From the deserts of the Pacific coast to the Amazon rainforest, from the world’s tallest navigable lake to the world’s largest tropical mountain range, Peru offers a wide range of landscapes and such different climate zones.
And among mountains, forests and deserts are the remains of dozens of ancient civilizations.
So, Peru has it all and it is so difficult to make a top because everything is so amazing in their own way.
Below I will try to select only a few of the fantastic things that Peru has to offer.
- Discover the Magic of Machu Picchu
When you think of Peru, there is only one thing that comes to your mind – Machu Picchu.
It is indeed one of the most beautiful attractions in Peru.
This Inca city, uncovered during the Spanish conquest, forgotten and undisturbed for centuries, is located in the most amazing area, surrounded by beautiful mountains, subtropical jungle, and lush forests.
Machu Picchu is translated as “the old peak”.
Historians believe that this city was used as a holiday residence by Inca Emperor and his servants because it is situated at a lower altitude than Cusco on a mountainous hill near the Amazon basin, so it had a milder winter with a warmer climate.
Visiting Machu Picchu is magical, and once in a lifetime experience.
- Test your strength on an ancient trail “Inca trail”
The most famous hiking Trail in South America passes along breathtaking archaeological sites, it is cut through the exuberant sea of clouds and climbs through steep passes to reach Machu Picchu.
Of course, you can reach it via train and bus, but there’s nothing quite like reaching Machu Picchu after walking for days in the footsteps of the very people who built it.
It is not only the walk, it is the combination of natural beauty and history that makes Inca trail so amazing. Along the way you will see various Inca ruins that are all many times less crowded than Machu Picchu, and most are open for exploration without any limits.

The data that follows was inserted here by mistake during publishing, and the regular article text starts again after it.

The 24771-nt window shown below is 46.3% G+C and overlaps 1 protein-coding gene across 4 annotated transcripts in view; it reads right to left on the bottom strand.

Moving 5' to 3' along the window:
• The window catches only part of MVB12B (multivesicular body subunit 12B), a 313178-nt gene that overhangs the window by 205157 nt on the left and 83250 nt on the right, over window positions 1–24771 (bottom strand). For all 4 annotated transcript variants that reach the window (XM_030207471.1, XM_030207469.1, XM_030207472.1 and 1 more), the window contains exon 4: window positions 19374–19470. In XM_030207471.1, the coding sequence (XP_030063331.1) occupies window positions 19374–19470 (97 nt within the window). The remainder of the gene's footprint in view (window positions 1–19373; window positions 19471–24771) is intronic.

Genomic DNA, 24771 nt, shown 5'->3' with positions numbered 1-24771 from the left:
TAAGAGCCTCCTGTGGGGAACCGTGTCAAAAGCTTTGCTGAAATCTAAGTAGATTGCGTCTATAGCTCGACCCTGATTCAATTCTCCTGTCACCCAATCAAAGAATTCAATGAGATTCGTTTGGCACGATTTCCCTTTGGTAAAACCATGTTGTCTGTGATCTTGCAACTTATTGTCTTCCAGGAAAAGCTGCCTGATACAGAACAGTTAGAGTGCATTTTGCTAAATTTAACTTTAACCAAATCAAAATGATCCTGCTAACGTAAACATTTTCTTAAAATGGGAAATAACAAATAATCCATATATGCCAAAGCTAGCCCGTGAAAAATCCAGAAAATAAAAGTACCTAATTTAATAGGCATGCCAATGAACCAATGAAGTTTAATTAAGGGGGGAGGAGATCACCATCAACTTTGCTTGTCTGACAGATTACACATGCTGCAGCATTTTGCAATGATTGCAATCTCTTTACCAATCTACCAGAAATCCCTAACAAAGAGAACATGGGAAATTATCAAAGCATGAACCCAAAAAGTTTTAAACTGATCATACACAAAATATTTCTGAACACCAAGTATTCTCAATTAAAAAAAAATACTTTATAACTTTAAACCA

- Go crazy with a “Mad Max” like experience in the Paracas desert
One of the most popular activities in Paracas is to go on a sand buggy ride in the desert.
They might look small but are so perfect for the high-adrenaline rush that you need.
We rented the buggy and went crazy in the desert before we stopped to enjoy the perfect sunset over the ocean.
One of the best sunsets in the world is in the desert.
The dunes turn to an orange mountain of sand when the sun drops below the horizon.
- Visit the floating island of Uros
In the Andes, on the world’s highest navigable lake, you can find the Uros people. They are believed to be descendants of the earliest inhabitants of Lake Titicaca. They live on islands made of living reeds that float around the lake and make their living from fishing and from selling their reed handicrafts to tourists.
It’s hard to imagine how these people can live on an island which is just a few meters long.
Nowadays, the islanders strive for a better future for their children. The young “Uros” are beginning to receive a better education and it is likely that they will not return to live on the “floating island”. The days of this old community will most likely end with the next generation.
So, it is better not to miss such and experience of seeing and ancient culture and their traditional way of living.
- Have a homestay with the locals in Amantani
Amantani Island is an island on lake Titicaca, an island where traditions are preserved.
It is one of the most beautiful islands of the lake. Their main activity is farming, producing potatoes, oca, barley and beans. Its textile industry is similar to Taquile, in variety and design.
On Amantani island, you can become a direct participant in the local culture and not just an observer. So be prepared to spend an entire day with the local family to see their usual way of life.
It is an authentic experience that touches your heart.
- Experience a real oasis in Huacachina
Known as the “Oasis of America” it is one of the only true desert oasis in the Americas.
A green island in a sea of sand and it’s not a mirage! The amazing oasis town flourishes in the middle of the driest place on Earth.